Movie Review: It's back - and it's terrifyingly good
About 15 minutes into the new It, I thought I was going to have a heart attack.
I watched the 1990 TV movie a number of times, thanks to reruns, and read the book during my secondary school Stephen King phase, but the new It still shook me.
In It, the creepy, drooly clown of your childhood nightmares pops up early, quickly and often, always in full teeth-baring glory.
Unlike recent horror movies which defer to the Jaws rule of the slow, agonising build up to towards the first glimpse of the monster.
Classic scenes - It's first appearance in the drain returning a paper boat to an unwitting child, that moment in the bathroom when children's voices float up from the sink - were familiar but writ terrifyingly new.
Bill Skarsgard's red balloon-toting clown builds on the original immortalised by Tim Curry - it is influenced heavily by CGI-heavy Asian ghosts, but Skarsgard's close-up performance is what will really have you looking over your shoulder after a midnight screening.
But like a great rollercoaster ride, the terror always cuts quickly to giggles and outright laughs.
That's in no small part thanks to the story's adorkable teen heroes.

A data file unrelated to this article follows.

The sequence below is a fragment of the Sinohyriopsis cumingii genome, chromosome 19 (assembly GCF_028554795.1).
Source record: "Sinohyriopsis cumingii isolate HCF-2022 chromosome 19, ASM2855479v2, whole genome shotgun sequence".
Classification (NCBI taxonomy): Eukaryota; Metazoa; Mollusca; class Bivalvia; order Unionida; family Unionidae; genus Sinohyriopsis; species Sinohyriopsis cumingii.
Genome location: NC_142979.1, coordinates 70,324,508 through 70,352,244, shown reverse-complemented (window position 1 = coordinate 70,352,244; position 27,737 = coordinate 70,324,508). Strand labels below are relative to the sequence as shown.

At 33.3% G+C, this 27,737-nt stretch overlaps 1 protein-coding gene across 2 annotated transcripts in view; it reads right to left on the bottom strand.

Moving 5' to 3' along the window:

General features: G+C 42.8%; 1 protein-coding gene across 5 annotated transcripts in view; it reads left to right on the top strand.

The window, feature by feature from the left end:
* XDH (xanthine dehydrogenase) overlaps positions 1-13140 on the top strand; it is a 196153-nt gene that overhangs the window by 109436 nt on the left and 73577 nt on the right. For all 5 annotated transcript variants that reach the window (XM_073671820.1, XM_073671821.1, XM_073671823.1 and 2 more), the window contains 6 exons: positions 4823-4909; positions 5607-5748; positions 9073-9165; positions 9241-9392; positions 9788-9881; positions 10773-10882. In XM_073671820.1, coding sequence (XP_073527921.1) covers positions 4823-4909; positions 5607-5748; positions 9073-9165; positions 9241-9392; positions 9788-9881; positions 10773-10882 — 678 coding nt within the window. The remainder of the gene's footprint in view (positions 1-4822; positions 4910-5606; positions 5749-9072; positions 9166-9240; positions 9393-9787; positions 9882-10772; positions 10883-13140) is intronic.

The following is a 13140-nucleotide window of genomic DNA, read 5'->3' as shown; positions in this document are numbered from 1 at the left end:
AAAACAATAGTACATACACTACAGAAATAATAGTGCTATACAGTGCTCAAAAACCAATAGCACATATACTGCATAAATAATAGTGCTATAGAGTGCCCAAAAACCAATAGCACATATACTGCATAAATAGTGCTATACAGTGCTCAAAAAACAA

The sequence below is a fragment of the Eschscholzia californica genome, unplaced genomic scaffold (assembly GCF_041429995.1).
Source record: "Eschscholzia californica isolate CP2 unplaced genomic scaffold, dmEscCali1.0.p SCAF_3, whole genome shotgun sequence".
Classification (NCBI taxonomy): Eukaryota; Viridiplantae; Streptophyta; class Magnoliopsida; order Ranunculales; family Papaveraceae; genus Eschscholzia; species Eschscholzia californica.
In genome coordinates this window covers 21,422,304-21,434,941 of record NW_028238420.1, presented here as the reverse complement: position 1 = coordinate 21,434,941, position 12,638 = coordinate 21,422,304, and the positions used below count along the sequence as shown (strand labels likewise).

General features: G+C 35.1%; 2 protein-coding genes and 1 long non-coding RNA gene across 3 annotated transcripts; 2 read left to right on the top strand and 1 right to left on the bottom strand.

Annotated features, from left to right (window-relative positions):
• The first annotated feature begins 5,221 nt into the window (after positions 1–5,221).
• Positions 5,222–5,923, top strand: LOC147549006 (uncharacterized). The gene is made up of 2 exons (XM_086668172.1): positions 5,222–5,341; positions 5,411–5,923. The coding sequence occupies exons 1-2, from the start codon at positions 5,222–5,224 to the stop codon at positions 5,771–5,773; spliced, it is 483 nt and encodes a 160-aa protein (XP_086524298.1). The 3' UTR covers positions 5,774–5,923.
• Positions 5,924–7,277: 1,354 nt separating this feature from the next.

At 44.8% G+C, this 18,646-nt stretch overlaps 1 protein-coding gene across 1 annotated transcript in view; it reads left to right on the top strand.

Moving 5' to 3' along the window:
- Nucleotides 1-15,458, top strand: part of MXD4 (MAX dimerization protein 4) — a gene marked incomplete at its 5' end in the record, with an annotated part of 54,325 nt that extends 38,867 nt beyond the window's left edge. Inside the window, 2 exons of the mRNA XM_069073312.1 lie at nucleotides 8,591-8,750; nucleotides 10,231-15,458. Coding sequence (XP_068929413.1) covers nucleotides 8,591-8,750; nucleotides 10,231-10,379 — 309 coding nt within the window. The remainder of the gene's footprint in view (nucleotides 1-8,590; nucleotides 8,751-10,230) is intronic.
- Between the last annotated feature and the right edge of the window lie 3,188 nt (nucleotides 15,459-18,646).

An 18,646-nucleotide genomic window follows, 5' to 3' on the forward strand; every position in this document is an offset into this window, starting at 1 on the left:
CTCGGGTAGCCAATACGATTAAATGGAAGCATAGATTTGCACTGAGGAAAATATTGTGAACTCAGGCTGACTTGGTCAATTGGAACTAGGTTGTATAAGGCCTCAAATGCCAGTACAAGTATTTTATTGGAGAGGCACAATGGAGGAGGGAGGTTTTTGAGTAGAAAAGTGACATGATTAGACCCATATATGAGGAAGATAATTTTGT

With the summer ahead of them, the schoolboys itch for adventure, but are swayed by unofficial group leader Bill to help find his younger brother Georgie who disappeared the year before.
They get an adventure alright (minor spoilers ahead) - the search for Georgie leads to the discovery of a shoe belonging to another schoolmate, one of many who've disappeared in their strange town of Derry over the course of a year.
Meanwhile, the town's resident older teen bullies are looking for blood sport, and the school's younger teens find themselves in their cross hairs. A couple of these random kids get "rescued" by Bill and his friends.
This unlikely group of stuttering, chubby, inhaler-toting, foul-mouthed heroes then have individual encounters with It itself or other equally creepy manifestations.
Jaeden Lieberher (Bill) and Sophia Lillis (Beverly) are particularly watchable - he as the unwavering do-gooder, she as the source of all the boys' steamier daydreams - but you'll fall for most if not all of the others.
The movie's set-up will be familiar to fans of Stranger Things, which itself was inspired by King's original. In fact, Finn Wolfhard, who played Mike on the Netflix series, pops up as snarky cynic Richie.
Whether you're acquainted with the King novel or 90s movie, or new to the It mythology, this new version will leave you breathless - and probably sleepless, too.
STARRING: Bill Skarsgard, Jaeden Lieberher, Finn Wolfhard, Sophia Lillis
DIRECTOR: Andy Muschietti
THE SKINNY: A group of eccentric, wisecracking teens set out to investigate a series of disappearances in their town - only to encounter a horrifying clown who literally feeds on their individual fears.